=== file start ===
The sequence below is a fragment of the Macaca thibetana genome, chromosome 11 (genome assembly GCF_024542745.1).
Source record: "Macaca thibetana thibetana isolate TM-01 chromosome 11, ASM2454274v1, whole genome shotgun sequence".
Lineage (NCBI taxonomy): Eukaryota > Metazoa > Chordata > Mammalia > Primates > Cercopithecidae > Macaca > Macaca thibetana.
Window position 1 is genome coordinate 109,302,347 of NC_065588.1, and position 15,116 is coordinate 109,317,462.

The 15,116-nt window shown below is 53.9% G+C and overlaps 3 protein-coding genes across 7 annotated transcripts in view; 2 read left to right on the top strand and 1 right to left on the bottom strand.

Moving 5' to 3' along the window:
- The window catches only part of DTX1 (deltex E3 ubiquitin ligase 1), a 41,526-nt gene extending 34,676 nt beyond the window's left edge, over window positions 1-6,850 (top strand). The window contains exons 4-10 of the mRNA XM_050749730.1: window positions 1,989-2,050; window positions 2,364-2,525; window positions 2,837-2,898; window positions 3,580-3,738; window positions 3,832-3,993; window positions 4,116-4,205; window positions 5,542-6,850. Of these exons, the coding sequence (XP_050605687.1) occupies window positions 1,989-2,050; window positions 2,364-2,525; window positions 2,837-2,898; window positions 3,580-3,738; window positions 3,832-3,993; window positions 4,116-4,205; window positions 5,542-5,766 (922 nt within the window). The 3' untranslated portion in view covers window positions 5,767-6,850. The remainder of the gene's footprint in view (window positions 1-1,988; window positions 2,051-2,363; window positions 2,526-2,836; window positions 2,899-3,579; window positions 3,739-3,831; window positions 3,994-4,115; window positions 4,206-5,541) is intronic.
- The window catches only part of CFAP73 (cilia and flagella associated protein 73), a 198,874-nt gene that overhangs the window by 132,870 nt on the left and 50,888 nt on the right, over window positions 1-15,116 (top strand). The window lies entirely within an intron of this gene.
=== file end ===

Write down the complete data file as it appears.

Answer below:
The sequence below is a fragment of the Macaca thibetana genome, chromosome 11 (genome assembly GCF_024542745.1).
Source record: "Macaca thibetana thibetana isolate TM-01 chromosome 11, ASM2454274v1, whole genome shotgun sequence".
Lineage (NCBI taxonomy): Eukaryota > Metazoa > Chordata > Mammalia > Primates > Cercopithecidae > Macaca > Macaca thibetana.
Window position 1 is genome coordinate 109,302,347 of NC_065588.1, and position 15,116 is coordinate 109,317,462.

The 15,116-nt window shown below is 53.9% G+C and overlaps 3 protein-coding genes across 7 annotated transcripts in view; 2 read left to right on the top strand and 1 right to left on the bottom strand.

Moving 5' to 3' along the window:
- The window catches only part of DTX1 (deltex E3 ubiquitin ligase 1), a 41,526-nt gene extending 34,676 nt beyond the window's left edge, over window positions 1-6,850 (top strand). The window contains exons 4-10 of the mRNA XM_050749730.1: window positions 1,989-2,050; window positions 2,364-2,525; window positions 2,837-2,898; window positions 3,580-3,738; window positions 3,832-3,993; window positions 4,116-4,205; window positions 5,542-6,850. Of these exons, the coding sequence (XP_050605687.1) occupies window positions 1,989-2,050; window positions 2,364-2,525; window positions 2,837-2,898; window positions 3,580-3,738; window positions 3,832-3,993; window positions 4,116-4,205; window positions 5,542-5,766 (922 nt within the window). The 3' untranslated portion in view covers window positions 5,767-6,850. The remainder of the gene's footprint in view (window positions 1-1,988; window positions 2,051-2,363; window positions 2,526-2,836; window positions 2,899-3,579; window positions 3,739-3,831; window positions 3,994-4,115; window positions 4,206-5,541) is intronic.
- The window catches only part of CFAP73 (cilia and flagella associated protein 73), a 198,874-nt gene that overhangs the window by 132,870 nt on the left and 50,888 nt on the right, over window positions 1-15,116 (top strand). The window lies entirely within an intron of this gene.